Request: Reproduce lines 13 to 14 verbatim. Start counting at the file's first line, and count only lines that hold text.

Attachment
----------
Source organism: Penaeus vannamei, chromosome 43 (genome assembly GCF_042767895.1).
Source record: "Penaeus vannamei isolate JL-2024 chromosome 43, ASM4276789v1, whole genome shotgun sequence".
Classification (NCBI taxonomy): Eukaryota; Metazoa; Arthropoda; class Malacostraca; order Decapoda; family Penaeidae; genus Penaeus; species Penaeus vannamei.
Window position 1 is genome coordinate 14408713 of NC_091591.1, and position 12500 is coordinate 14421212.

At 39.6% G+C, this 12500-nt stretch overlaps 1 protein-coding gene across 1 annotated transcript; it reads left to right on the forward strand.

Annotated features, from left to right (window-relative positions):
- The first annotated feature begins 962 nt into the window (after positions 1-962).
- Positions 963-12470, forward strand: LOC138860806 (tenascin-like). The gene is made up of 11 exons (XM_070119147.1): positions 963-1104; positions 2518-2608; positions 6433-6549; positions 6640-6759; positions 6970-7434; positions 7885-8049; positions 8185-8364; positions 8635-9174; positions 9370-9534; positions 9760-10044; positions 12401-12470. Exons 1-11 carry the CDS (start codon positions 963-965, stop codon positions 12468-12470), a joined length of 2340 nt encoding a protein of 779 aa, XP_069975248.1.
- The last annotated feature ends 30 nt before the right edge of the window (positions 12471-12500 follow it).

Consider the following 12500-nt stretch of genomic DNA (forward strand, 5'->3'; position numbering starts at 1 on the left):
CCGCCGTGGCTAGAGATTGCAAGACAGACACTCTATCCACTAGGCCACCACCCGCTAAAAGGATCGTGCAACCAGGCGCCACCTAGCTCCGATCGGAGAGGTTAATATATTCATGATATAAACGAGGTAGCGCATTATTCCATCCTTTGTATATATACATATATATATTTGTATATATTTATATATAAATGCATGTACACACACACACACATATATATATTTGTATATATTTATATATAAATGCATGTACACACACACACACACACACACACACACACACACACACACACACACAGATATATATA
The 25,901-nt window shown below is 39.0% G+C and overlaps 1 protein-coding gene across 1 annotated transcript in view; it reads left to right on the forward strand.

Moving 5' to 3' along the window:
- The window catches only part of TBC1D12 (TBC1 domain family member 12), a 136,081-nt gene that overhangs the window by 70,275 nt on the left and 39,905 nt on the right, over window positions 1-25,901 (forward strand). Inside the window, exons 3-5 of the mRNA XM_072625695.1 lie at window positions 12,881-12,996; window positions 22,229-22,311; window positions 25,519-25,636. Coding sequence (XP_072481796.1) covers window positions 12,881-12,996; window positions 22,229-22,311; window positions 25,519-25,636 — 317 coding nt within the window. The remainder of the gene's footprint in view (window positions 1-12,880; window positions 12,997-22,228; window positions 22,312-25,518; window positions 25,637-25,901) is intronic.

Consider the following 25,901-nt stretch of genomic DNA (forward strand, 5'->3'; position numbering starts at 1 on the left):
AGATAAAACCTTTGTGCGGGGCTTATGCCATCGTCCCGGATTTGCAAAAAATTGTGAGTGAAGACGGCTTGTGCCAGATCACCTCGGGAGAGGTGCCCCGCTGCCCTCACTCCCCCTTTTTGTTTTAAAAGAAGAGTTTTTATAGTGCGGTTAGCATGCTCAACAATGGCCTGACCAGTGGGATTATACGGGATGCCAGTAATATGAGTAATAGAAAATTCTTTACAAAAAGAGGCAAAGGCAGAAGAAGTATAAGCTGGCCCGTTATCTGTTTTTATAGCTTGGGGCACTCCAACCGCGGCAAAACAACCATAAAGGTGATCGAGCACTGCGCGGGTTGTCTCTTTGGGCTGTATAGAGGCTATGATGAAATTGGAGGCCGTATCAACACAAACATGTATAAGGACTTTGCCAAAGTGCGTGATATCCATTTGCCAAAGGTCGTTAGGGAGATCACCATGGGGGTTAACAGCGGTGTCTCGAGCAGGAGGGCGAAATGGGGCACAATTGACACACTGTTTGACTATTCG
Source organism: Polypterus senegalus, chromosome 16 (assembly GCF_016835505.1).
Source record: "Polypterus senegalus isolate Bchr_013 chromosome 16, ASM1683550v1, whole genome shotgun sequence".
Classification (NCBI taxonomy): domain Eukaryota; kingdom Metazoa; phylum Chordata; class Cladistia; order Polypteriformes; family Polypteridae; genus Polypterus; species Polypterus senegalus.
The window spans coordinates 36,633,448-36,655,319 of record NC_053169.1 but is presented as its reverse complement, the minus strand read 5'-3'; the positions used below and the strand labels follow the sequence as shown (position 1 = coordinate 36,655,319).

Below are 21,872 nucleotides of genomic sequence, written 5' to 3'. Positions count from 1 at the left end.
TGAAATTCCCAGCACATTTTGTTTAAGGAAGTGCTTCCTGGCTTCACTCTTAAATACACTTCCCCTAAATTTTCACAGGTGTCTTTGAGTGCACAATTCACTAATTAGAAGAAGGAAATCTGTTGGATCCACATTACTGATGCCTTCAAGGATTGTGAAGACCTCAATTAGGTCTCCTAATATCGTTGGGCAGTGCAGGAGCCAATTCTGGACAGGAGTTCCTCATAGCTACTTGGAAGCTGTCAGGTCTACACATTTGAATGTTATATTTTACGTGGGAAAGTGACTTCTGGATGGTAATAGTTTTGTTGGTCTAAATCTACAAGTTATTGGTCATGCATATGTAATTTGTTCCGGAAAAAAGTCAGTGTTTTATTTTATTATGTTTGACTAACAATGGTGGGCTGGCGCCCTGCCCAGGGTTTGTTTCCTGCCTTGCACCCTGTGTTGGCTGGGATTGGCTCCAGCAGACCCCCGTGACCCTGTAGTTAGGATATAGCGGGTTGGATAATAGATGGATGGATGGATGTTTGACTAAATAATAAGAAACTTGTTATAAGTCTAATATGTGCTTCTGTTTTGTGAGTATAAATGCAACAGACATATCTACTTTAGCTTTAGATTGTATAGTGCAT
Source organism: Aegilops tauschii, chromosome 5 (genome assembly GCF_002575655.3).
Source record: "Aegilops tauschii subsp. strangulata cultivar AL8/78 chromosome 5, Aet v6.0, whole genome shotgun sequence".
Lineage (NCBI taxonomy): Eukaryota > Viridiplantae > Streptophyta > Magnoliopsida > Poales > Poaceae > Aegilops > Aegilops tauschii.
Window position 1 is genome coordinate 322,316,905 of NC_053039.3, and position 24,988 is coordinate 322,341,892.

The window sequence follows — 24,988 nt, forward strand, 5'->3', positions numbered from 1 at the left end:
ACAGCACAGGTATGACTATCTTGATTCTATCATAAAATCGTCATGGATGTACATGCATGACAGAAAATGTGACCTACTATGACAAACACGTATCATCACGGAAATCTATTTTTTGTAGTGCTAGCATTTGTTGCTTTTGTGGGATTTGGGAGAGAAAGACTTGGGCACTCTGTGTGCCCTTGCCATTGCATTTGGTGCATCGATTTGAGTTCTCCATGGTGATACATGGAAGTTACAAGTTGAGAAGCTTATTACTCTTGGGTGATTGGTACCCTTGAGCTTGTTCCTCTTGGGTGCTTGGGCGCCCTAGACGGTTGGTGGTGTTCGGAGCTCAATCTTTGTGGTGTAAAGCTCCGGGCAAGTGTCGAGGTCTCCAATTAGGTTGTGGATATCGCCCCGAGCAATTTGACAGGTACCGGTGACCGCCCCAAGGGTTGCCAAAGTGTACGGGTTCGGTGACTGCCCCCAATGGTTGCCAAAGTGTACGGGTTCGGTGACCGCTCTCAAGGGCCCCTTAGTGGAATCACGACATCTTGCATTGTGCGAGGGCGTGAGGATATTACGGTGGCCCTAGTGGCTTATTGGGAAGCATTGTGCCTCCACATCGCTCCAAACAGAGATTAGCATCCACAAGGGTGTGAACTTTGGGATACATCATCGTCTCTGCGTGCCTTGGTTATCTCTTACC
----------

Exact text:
Moving 5' to 3' along the window:
- The window catches only part of TBC1D12 (TBC1 domain family member 12), a 136,081-nt gene that overhangs the window by 70,275 nt on the left and 39,905 nt on the right, over window positions 1-25,901 (forward strand). Inside the window, exons 3-5 of the mRNA XM_072625695.1 lie at window positions 12,881-12,996; window positions 22,229-22,311; window positions 25,519-25,636. Coding sequence (XP_072481796.1) covers window positions 12,881-12,996; window positions 22,229-22,311; window positions 25,519-25,636 — 317 coding nt within the window. The remainder of the gene's footprint in view (window positions 1-12,880; window positions 12,997-22,228; window positions 22,312-25,518; window positions 25,637-25,901) is intronic.